Audits, Desk Reviews and Sponsor Inquiries
All extramural funds awarded to the University are subject to audit, desk reviews and or inquiries. Sponsors generally reserve the right to audit the University’s financial records and, in some cases, may audit the project’s scientific records and data. The Office of Grants and Contracts Administration (OGCA) is responsible for the coordination all activities concerning external and internal audits of sponsored program expenditures and the resolution of audit exceptions. OGCA will periodically issue guidelines regarding special procedures applicable to sponsored programs.
Focal Point for Audit Matters
The Office of Contracts and Grants Administration is the liaison for coordinating all audit matters relative to sponsored research of the University.
All sponsor auditors are requested to make their initial contact with OGCA when conducting audits relative to extramural funding. Subsequent contacts by auditors with other University departments/units will be preceded by advance notice from OGCA. The purpose of the advance contact is to identify the auditors, outline the general purpose of the visit, and facilitate the audit. If there are any questions concerning the official status of an auditor, OGCA must be contacted. Depending on the nature of the audit, OGCA will coordinate activities with UA Office of Audit and Consulting Services and the Office of the Associate Vice Chancellor for Financial Services.
Depending upon the nature of the audit or subject matter, the Office of Contracts and Grants may elect to be represented in audit discussions at the departmental/unit level. Should departmental/unit faculty and staff deem guidance necessary at any time, OGCA must be contacted without hesitation. OGCA participates in and coordinates audit exit briefing as deemed necessary by the significance and nature of the audit findings and recommendations.
Types of Audits
Single Audit (aka OMB Uniform Guidance Audit)
Annually, University of Alaska (UA) Systemwide goes through a review process called the Single Audit (or may be referred to as the Uniform Guidance Audit or previously commonly referred to as an “A-133 audit”). Per 2CFR200.501, if a US entity (not including For-profits) spends more than $750,000 of federal funds in a given fiscal year, they must have a Single Audit completed by an independent auditor. UA audit is completed by an independent/external auditor. The auditors are required to complete their work by March 31st of the year following our fiscal year, which ends June 30. For example, if they were auditing FY 2017, the audit report would be due by March 31st, 2018.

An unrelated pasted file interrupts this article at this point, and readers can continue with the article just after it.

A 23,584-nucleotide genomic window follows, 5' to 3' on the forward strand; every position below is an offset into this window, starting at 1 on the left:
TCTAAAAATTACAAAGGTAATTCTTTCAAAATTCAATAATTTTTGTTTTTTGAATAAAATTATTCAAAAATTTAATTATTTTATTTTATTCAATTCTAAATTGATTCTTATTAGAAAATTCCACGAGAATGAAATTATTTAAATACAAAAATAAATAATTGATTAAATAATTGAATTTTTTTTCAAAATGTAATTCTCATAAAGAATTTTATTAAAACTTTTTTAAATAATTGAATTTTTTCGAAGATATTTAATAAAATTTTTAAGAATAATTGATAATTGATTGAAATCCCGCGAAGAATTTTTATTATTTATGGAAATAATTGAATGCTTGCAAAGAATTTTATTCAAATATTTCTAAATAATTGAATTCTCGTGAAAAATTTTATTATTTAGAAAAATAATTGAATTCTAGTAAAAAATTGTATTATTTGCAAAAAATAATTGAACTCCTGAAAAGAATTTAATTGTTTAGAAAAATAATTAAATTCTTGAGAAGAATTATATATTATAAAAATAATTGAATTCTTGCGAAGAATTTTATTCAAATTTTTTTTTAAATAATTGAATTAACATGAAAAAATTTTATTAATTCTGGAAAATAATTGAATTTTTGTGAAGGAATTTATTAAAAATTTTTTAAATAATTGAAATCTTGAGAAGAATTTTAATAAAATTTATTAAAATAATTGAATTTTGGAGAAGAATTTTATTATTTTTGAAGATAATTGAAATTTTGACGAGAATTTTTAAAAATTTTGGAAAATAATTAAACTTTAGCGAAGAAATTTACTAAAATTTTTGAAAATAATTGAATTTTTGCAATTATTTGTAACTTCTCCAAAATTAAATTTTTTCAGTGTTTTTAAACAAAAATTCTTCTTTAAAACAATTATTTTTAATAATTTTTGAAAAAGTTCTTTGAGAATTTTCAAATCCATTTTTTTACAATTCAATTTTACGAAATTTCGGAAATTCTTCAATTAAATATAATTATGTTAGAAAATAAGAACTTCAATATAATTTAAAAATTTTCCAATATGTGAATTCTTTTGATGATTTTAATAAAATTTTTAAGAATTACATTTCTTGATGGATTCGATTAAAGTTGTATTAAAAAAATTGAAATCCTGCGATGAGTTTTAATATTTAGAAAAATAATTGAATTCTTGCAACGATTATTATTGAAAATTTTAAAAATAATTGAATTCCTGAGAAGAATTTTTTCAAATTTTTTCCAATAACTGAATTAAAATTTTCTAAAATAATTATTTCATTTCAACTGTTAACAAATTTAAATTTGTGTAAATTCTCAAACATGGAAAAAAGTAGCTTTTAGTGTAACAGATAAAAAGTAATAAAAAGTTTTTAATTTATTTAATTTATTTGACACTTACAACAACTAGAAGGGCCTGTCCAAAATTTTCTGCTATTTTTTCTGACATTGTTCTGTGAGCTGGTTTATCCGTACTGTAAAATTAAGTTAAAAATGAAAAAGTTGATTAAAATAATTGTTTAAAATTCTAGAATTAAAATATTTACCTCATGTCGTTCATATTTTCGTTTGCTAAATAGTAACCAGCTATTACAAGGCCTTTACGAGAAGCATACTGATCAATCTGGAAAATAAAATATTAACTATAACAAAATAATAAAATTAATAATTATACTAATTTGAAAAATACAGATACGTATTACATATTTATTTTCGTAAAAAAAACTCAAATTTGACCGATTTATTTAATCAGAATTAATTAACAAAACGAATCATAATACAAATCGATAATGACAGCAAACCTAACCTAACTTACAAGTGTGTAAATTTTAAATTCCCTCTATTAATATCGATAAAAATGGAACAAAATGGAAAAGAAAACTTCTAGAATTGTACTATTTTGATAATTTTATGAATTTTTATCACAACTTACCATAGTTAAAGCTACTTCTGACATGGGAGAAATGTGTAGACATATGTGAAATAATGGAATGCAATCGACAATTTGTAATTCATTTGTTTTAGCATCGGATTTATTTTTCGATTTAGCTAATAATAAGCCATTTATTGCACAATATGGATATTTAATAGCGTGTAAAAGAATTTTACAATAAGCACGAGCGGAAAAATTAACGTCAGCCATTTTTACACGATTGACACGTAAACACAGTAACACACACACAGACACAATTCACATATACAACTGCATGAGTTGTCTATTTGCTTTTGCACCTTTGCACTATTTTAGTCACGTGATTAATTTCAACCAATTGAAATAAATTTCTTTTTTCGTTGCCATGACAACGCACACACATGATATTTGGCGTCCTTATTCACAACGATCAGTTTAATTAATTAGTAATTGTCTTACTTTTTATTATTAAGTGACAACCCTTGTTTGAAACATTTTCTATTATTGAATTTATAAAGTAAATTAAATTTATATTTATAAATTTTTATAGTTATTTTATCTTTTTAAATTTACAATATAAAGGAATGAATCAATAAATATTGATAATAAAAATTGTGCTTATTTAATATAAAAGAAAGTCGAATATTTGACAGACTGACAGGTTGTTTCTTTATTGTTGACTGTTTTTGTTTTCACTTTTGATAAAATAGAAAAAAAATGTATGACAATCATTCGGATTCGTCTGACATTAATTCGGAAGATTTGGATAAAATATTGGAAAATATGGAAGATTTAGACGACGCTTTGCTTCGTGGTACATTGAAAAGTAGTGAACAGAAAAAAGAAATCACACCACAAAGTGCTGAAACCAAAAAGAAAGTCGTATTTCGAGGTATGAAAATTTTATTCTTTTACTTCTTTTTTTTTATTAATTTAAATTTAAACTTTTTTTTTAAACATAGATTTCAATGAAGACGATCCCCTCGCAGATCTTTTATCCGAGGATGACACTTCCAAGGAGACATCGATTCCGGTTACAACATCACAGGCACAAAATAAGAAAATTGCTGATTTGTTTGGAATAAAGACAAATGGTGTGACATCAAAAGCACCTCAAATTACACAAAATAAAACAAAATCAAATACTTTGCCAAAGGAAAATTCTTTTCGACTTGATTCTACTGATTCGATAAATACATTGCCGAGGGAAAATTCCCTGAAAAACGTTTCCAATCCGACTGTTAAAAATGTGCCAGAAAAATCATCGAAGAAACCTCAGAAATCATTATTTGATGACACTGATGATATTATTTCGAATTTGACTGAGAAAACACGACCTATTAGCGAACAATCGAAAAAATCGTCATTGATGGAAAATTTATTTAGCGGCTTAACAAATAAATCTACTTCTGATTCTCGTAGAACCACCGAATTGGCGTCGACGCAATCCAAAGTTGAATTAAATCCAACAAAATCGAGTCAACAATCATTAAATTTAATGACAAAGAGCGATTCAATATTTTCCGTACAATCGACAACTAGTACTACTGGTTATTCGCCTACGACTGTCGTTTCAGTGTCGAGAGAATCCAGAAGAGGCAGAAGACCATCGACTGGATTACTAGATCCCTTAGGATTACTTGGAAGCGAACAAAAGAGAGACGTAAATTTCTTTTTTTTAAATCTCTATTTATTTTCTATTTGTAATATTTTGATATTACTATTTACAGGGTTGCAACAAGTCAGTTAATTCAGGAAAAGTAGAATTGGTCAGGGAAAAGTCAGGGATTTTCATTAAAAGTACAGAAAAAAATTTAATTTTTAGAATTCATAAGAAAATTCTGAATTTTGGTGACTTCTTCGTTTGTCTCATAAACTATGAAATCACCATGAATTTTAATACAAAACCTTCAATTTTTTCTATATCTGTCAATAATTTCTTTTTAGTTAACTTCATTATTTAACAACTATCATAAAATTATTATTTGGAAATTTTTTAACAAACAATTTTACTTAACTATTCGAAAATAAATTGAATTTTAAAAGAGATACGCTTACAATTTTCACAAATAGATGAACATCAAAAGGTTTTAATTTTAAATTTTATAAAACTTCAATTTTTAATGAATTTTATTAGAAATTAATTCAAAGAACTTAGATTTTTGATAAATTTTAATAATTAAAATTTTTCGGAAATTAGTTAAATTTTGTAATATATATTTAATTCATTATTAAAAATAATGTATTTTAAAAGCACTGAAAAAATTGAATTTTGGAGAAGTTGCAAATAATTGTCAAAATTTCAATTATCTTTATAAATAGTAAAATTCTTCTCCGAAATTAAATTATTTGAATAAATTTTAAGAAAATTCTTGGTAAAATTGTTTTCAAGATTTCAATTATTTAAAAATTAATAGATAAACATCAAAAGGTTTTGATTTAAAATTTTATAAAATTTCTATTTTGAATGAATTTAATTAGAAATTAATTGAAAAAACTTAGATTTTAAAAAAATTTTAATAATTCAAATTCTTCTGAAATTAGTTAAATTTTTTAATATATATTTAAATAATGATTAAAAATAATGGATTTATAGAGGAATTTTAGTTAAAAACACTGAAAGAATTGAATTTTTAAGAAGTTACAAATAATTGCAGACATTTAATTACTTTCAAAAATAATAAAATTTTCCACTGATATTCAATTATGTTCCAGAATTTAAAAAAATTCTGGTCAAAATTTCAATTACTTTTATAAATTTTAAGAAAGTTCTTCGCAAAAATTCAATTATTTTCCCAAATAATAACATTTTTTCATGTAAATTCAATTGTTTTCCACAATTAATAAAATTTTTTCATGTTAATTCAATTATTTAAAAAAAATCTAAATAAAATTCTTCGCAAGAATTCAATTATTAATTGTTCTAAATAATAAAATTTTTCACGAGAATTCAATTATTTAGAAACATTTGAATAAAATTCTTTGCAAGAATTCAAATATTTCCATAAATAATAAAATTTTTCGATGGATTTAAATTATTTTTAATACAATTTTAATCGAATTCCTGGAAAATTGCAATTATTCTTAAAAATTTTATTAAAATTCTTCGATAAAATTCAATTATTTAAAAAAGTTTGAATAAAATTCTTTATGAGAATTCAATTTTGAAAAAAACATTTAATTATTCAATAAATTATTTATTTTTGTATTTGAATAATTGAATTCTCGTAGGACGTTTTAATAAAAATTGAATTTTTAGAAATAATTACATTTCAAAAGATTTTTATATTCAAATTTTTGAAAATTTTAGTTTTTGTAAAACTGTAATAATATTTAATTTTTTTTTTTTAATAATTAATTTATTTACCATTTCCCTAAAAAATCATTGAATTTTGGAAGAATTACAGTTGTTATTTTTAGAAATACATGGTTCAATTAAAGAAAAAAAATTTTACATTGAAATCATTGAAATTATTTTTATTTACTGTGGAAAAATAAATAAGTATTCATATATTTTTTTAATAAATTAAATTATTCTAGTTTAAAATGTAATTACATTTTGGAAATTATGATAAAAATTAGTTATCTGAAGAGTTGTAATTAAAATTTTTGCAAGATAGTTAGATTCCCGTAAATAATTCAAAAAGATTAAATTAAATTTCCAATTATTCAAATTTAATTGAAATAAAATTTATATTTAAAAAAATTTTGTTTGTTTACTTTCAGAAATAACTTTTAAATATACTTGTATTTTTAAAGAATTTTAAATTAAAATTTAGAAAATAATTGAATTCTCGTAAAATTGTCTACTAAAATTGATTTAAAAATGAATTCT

Every year, the r independent/external auditor reviews clusters of federal funding to determine whether to designate them as “high risk” and whether they will audit that cluster. In years that the auditors select R&D, a sample of grant expenditures will be tested for compliance with the Uniform Guidance principles. They will also test each compliance requirement as stated in the compliance supplement. Some of these requirements include Procurement and Suspension and Debarment, Period of Performance, Subrecipient Monitoring, and Reporting.
Federal and non-federal sponsors may request audits of UAF, but the timing of these audits are unpredictable. Sponsor audits have included, but are not limited to, the National Science Foundation (NSF), Department of Defense (DOD) Army Audits, United Soybean Board, and Occupational Safety and Health Administration (OSHA) Audits.
- Department of Energy - Sandia National Labs
Once every three years, Sandia completes an audit of our Department of Energy (DOE) awards. They test a selection of expenditures and make sure we are following the contracts’ terms and conditions, including the applicable Federal Acquisition Regulations.
- Office of Inspector General Audits and Investigations
Each federal agency has an Office of Inspector General (OIG) which is responsible for preventing fraud, waste, and abuse of federal funds. OIG may review a specific award, policy or procedure. For example, the NSF OIG conducted a Data Analytics audit, which reviewed all NSF expenditures for a three-year period. Also, the NSF OIG performed an Effort Reporting audit, which reviewed the charging of salaries and reporting of effort. OIG offices also investigate complaints or whistle-blower allegations of wrongdoing or misconduct involving federal awards.
Invoice Reviews and Desk Audits
Sponsors will sometimes do site visits as opposed to full audits. Often, these reviews will be done in advance of funding a proposal or providing continuation funding. The focus of a site visit is to verify that the University has the appropriate expertise, staffing, resources, and capacity to manage the award. The sponsor will send representatives to visit campus and interview programmatic and administrative staff that are working on the award or awards. They may request documentation to review prior to their visit.
UA Internal Audit
UA Internal Audit reviews programs throughout campus and the other Universities. Every audit has a specific scope developed for the segment that they want to review. Some previous audits have examined Contracts, Subrecipient Monitoring and Closeout processes.
The SW Office of Audit and Consulting Services also provides a simple and anonymous way to report activities that may involve misconduct or violations of University policy. Additional information is available at https://www.alaska.edu/audit/hotline/.